Some diligent readers may have noticed that I described Matthew Wilson as "a fellow ACCU member" and are wandering what the ACCU is. Well it's not some kind of secret religious cult - on the contrary they also allow mere mortals like me and you to join! Rather than screw up the possibility of recruiting new members by trying to succinctly describe what the ACCU is about I'll leave it to the front page of the ACCU website (http://accu.org/):-
"ACCU is an organisation of programmers who care about professionalism in programming and are dedicated to raising the standard of programming."
Once upon a time the "CC" in ACCU stood for C/C++, but these days it is far more diverse. In one of the Lightning Talks at this years ACCU conference (http://accu.org/index.php/conferences/accu_conference_2009) there was a straw poll on the primary language used by the attendees and there was a considerable show of hands for Java and C#. Python also features quite regularly on "ACCU-General" which is the organisations main mailing list.
I'm a relative newcomer to ACCU (I only joined in 2006) and came to find out about it by working at one of the major investment banks that has quite a few members in its ranks. I was lamenting the loss of CUJ (The C/C++ Users Journal) and asked on the internal chat system where I was going to get my [printed] fix of C++. I was told that the ACCU publishes two journals, C Vu and Overload which are packed with top quality articles about all aspects of software engineering amongst other benefits. I thought I'd try it for a year and see how it pans out. I only wish I'd known about it when I started my career back in the early 90's!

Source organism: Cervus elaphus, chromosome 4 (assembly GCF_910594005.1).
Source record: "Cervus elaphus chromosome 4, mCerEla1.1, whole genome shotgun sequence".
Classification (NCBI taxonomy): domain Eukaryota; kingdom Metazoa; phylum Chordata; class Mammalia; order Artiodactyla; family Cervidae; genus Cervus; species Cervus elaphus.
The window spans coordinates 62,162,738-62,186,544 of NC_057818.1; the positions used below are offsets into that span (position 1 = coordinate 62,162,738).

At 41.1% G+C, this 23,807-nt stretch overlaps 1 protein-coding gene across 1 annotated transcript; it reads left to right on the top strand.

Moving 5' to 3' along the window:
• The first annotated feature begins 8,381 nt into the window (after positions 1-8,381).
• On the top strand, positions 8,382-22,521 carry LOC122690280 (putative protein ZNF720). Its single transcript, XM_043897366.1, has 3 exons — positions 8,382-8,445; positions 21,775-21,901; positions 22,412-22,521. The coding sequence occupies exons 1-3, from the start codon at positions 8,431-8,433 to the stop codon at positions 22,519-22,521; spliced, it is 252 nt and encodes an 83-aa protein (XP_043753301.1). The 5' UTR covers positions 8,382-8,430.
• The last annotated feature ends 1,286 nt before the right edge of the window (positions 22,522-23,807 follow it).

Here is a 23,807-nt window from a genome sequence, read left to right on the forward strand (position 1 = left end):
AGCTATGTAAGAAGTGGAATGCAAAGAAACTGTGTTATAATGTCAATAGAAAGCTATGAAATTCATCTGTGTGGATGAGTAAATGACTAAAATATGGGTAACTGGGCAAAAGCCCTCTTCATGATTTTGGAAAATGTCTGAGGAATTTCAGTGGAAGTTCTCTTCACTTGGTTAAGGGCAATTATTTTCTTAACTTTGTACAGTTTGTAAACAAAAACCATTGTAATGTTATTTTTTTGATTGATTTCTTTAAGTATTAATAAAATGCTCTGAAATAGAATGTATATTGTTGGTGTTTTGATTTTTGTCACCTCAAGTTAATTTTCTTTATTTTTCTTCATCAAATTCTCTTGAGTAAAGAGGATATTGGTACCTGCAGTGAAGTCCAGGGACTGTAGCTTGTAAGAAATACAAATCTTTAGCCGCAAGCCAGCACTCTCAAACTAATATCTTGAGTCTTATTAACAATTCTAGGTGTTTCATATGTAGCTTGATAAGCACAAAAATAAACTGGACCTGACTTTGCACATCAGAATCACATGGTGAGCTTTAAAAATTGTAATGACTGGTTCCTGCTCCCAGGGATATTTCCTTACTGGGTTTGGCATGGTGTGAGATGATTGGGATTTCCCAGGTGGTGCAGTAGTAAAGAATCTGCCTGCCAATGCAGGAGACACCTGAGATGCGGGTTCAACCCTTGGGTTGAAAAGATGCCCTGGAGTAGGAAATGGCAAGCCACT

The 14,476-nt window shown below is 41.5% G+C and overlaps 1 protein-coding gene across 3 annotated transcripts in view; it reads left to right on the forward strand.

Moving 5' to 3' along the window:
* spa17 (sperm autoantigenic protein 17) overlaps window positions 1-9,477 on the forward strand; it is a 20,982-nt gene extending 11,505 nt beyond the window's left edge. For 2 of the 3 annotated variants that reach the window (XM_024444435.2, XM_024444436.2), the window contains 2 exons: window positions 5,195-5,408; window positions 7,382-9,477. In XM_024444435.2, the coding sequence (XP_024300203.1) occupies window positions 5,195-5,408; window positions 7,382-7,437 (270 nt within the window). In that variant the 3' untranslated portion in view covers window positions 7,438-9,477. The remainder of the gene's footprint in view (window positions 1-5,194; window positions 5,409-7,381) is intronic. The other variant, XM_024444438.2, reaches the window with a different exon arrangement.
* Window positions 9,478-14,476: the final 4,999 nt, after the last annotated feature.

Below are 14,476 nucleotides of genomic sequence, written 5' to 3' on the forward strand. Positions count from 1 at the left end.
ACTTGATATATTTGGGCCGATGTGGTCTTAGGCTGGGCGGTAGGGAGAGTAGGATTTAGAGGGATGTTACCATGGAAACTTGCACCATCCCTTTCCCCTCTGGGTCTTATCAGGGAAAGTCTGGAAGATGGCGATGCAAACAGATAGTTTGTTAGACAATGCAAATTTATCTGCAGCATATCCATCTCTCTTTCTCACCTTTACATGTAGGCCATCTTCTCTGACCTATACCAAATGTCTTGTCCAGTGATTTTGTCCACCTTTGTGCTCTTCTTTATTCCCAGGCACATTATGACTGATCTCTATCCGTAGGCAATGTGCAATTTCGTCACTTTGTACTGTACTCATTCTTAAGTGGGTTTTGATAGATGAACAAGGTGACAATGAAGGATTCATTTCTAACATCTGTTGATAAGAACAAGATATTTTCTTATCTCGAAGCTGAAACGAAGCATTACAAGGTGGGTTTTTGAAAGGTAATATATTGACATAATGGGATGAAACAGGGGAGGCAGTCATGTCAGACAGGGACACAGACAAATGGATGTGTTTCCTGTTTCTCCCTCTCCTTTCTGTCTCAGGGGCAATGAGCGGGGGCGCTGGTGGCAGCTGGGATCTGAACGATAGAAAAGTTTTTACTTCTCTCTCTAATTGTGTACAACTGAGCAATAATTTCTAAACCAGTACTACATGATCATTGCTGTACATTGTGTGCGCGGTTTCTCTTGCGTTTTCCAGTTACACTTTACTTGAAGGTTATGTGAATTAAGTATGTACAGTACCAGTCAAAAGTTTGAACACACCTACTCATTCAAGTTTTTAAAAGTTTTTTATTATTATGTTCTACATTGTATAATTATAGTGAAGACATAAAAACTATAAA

At £35 per year, membership is cheaper than a subscription to CUJ, MSDN Magazine, TechNet etc. and in return you get a journal per month of quality articles, but more importantly, you get access via the mailing lists to some really smart cookies.
The highlight of the year is probably the ACCU conference, which is held in Oxford during April. This is 4 days of high-bandwidth communication with such luminaries as Andrei Alexandrescu, Nicolai Josuttis, Robert Martin, Kevlin Henney etc. During the day you listen to various speakers talking about all sorts of aspects of software engineering, but more importantly, during the evening (and most of the night :-) you get to speak to many of them one-to-one over a pint or two in the bar. Of course you also get to meet a whole bunch of other like minded souls and share experiences with them as well.
If you're still unsure that your £35 buys you excellent value for money, you can view back issues of Overload online here - http://accu.org/index.php/overloadonline.
See you soon on "accu-general"...